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Indigo Summary in English by Louis Fischer

Indigo by Louis Fischer About the Author

Louis Fischer (29 February 1896 – 15 January 1970) was an American journalist. He wrote the biography of Mahatma Gandhi entitled The Life of Mahatma Gandhi. ‘Indigo’ is an excerpt from this book widely acknowledged as one of the best books written on Gandhi.

Author Name Louis Fischer
Born 29 February 1896, Philadelphia, Pennsylvania, United States
Died 15 January 1970, Princeton, New Jersey, United States
Education Central High School, South Philadelphia High School
Awards National Book Award for History and Biography (Nonfiction)
Nationality American
Indigo Summary by Louis Fischer
Indigo Summary by Louis Fischer

Indigo Introduction to the Chapter

In the chapter’Indigo’, the author describes the struggle of Gandhi for the poor peasants of Champaran, who had to share their crops with the British planters. This made their life miserable as they were forced to grow indigo according to an agreement.

Indigo Theme

In the chapter ‘Indigo’, the main theme covered by the author is that how an effective leadership can overcome any problem. The chapter tells us about the leadership shown by Mahatma Gandhi to secure justice for the oppressed people through convincing argumentation and negotiation.

Indigo Summary in English

The story ‘Indigo’, written by Louis Fischer narrates Gandhiji’s struggle for the poor peasants of Champaran. The peasants were sharecroppers with the British planters. According to an old agreement, the peasants had to produce indigo on 15 per cent of the land and give it as rent to the landlords. Around 1917, it was told that Germany had developed synthetic indigo. So the British planters now no longer desired the indigo crop. To release the peasants from the old 15 per cent agreement, they demanded compensation from them. Most of the illiterate peasants agreed to it.

However, others refused. Lawyers were engaged to go to the court. At that time, on the request of Rajkumar Shukla a sharecropper, Gandhiji appeared in Champaran. He fought for the poor peasants a long battle for one year and managed to get justice for them. The peasants now got courage and became aware of their rights. Along with the political and economic struggle, Gandhiji worked on the social level also. He made arrangements for the education, health and hygiene of the families of poor peasants by teaching the lesson of self¬reliance. It was one of the ways to forward the struggle for Indian independence.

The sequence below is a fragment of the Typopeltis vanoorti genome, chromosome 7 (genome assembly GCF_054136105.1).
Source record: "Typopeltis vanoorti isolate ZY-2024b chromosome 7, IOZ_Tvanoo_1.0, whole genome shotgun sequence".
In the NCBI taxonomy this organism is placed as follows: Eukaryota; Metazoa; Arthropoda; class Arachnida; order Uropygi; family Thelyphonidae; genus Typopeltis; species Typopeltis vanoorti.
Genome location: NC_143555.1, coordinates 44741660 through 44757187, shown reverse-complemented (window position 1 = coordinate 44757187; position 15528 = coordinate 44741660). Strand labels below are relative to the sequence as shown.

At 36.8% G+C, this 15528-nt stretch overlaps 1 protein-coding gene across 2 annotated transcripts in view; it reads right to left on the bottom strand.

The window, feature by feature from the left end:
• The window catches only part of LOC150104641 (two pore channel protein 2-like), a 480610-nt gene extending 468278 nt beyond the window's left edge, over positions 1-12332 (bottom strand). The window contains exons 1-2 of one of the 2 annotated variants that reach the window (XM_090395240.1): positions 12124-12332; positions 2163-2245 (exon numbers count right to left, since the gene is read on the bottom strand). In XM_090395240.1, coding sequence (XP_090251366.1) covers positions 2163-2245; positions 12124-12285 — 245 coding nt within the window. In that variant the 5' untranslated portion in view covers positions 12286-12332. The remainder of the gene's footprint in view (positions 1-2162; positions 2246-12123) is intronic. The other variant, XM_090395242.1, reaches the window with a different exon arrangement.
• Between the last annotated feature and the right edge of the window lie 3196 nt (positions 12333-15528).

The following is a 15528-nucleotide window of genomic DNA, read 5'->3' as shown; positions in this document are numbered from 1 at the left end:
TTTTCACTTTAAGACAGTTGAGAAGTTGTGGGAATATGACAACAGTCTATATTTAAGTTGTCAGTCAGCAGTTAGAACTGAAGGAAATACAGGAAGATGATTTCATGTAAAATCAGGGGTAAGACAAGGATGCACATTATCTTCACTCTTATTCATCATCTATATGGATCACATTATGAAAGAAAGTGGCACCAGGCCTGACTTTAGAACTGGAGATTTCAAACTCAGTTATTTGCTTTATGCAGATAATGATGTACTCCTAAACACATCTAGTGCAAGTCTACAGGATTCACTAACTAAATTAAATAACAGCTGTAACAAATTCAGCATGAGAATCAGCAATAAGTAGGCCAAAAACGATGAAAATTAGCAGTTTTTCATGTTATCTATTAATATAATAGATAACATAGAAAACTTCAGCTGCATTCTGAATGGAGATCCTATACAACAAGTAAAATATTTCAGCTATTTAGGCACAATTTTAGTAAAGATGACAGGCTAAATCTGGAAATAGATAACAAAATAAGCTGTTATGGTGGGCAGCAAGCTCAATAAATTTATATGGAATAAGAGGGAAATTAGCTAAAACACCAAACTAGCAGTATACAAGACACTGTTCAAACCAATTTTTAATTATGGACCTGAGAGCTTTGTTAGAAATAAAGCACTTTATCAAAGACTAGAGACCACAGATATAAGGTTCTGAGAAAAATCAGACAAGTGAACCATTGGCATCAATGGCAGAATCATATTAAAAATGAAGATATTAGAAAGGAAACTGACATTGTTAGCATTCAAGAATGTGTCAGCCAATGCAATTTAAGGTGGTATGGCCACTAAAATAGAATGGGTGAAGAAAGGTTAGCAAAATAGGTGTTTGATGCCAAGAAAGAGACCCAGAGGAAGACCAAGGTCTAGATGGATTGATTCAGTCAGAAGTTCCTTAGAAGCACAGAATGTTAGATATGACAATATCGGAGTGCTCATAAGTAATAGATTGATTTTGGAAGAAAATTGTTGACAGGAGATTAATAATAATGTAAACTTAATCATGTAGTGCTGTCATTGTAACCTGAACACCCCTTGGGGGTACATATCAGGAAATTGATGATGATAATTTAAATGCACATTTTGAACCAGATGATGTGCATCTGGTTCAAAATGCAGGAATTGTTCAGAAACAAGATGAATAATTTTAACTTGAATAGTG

Indigo Main Characters in the Chapter

Rajkumar Shukla

Rajkumar Shukla was a poor sharecropper who was a victim of British landlords. Though he was illiterate, he was determined to fight against the injustice of the British landlords, and to fight them, he goes to meet Gandhiji to seek his help. It was because of Rajkumar Shukla that Gandhiji came to Champaran village in Bihar. Later, this struggle with British landlords became a turning point in the fight for the independence of India.

Charles Freer Andrews

Charles Freer Andrews was an English pacifist who became a devoted follower of Gandhi. He came to bid farewell to Gandhi before going on a tour to Fizi islands. Gandhi’s lawyer friends insisted him to stay and help them in the battle, but Gandhiji strongly opposed saying that they must not rely on an Englishman but on themselves to win the battle.

Mahatma Gandhi

Mohandas Karamchand Gandhi, known as Mahatma Gandhi was a highly intelligent and perceptive man. His fundamental principles were non-violence and self-reliance. His entire political campaign for the development of the country was based on these two principles.

Indigo Summary Reference-to-Context Questions

Read the extracts given below and answer the questions that follow.

1. He had gone to the December 1916 annual convention of the Indian National Congress party in Lucknow. There were 2, 301 delegates and many visitors. During the proceedings, Gandhi recounted, “a peasant came up to me looking like any other peasant in India, poor and emaciated, and said, ‘I am Rajkumar Shukla. I am from Champaran, and I want you to come to my district’!”

a. Who is ‘he’ here?
Here, ‘he’ is Gandhiji.

b. What was ‘he’ doing in Lucknow?
He was attending the annual convention of the Indian National Congress Party.

c. What did Gandhi recount?
He recounted about a poor looking peasant who came up to him and asked him to visit Champaran.

d. What did Rajkumar Shukla want from Gandhiji?
Rajkumar Shukla wanted Gandhiji to visit Champaran to look after the problems faced by the poor peasants there.

2. Then the two of them boarded a train for the city of Patna in Bihar. There Shukla led him to the house of a lawyer named Rajendra Prasad who later became President of the Congress party and of India.

a. Who are ‘them’ here?
Here, ‘them’ are Mahatma Gandhi and Rajkumar Shukla.

b. Where are they going?
They were going to the city of Patna in Bihar.

c. Who was Rajendra Prasad?
Rajendra Prasad was a lawyer who later became the President of the Congress party of India.

d. Was Rajendra Prasad available at home?
Rajendra Prasad was not at home, he was out of town.

3. Gandhi decided to go first to Muzaffarpur, which was en route to Champaran, to obtain more complete information about conditions than Shukla was capable of imparting. He accordingly sent a telegram to Professor J.B. Kriplani, of the Arts College in Muzaffarpur, whom he had seen at Tagore’s Shantiniketan school.

a. Why did Gandhi go to Muzaffarpur?
Gandhi went to Muzaffarpur as he wanted to collect more information about the issue addressed by Rajkumar Shukla.

b. Whom did he contact in Muzaffarpur?
He sent a telegram to Professor J.B. Kriplani, of the Arts College in Muzaffarpur.

c. Where did Gandhi first meet J.B. Kriplani?
Gandhi first met J.B. Kriplani at Tagore’s Shantiniketan school.